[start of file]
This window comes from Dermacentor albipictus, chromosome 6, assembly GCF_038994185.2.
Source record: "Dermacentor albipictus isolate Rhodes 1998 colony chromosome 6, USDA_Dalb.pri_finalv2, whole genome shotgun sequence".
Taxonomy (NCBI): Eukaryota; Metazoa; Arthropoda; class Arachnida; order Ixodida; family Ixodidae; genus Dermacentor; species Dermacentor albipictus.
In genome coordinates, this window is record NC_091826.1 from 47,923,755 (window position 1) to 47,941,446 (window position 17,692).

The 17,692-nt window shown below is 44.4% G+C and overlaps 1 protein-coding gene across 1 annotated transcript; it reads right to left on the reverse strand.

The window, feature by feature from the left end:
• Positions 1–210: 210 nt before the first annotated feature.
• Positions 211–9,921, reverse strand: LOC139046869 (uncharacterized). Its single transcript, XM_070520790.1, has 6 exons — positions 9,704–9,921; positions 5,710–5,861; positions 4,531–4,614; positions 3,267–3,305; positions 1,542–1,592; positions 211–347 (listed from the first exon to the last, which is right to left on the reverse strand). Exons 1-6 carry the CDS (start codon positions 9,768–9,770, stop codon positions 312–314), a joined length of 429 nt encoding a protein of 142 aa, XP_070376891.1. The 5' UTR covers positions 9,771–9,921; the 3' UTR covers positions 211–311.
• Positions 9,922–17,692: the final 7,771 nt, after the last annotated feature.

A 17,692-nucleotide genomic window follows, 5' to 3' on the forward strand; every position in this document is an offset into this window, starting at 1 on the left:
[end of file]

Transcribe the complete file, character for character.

This window comes from Dermacentor albipictus, chromosome 6, assembly GCF_038994185.2.
Source record: "Dermacentor albipictus isolate Rhodes 1998 colony chromosome 6, USDA_Dalb.pri_finalv2, whole genome shotgun sequence".
Taxonomy (NCBI): Eukaryota; Metazoa; Arthropoda; class Arachnida; order Ixodida; family Ixodidae; genus Dermacentor; species Dermacentor albipictus.
In genome coordinates, this window is record NC_091826.1 from 47,923,755 (window position 1) to 47,941,446 (window position 17,692).

The 17,692-nt window shown below is 44.4% G+C and overlaps 1 protein-coding gene across 1 annotated transcript; it reads right to left on the reverse strand.

The window, feature by feature from the left end:
• Positions 1–210: 210 nt before the first annotated feature.
• Positions 211–9,921, reverse strand: LOC139046869 (uncharacterized). Its single transcript, XM_070520790.1, has 6 exons — positions 9,704–9,921; positions 5,710–5,861; positions 4,531–4,614; positions 3,267–3,305; positions 1,542–1,592; positions 211–347 (listed from the first exon to the last, which is right to left on the reverse strand). Exons 1-6 carry the CDS (start codon positions 9,768–9,770, stop codon positions 312–314), a joined length of 429 nt encoding a protein of 142 aa, XP_070376891.1. The 5' UTR covers positions 9,771–9,921; the 3' UTR covers positions 211–311.
• Positions 9,922–17,692: the final 7,771 nt, after the last annotated feature.

A 17,692-nucleotide genomic window follows, 5' to 3' on the forward strand; every position in this document is an offset into this window, starting at 1 on the left: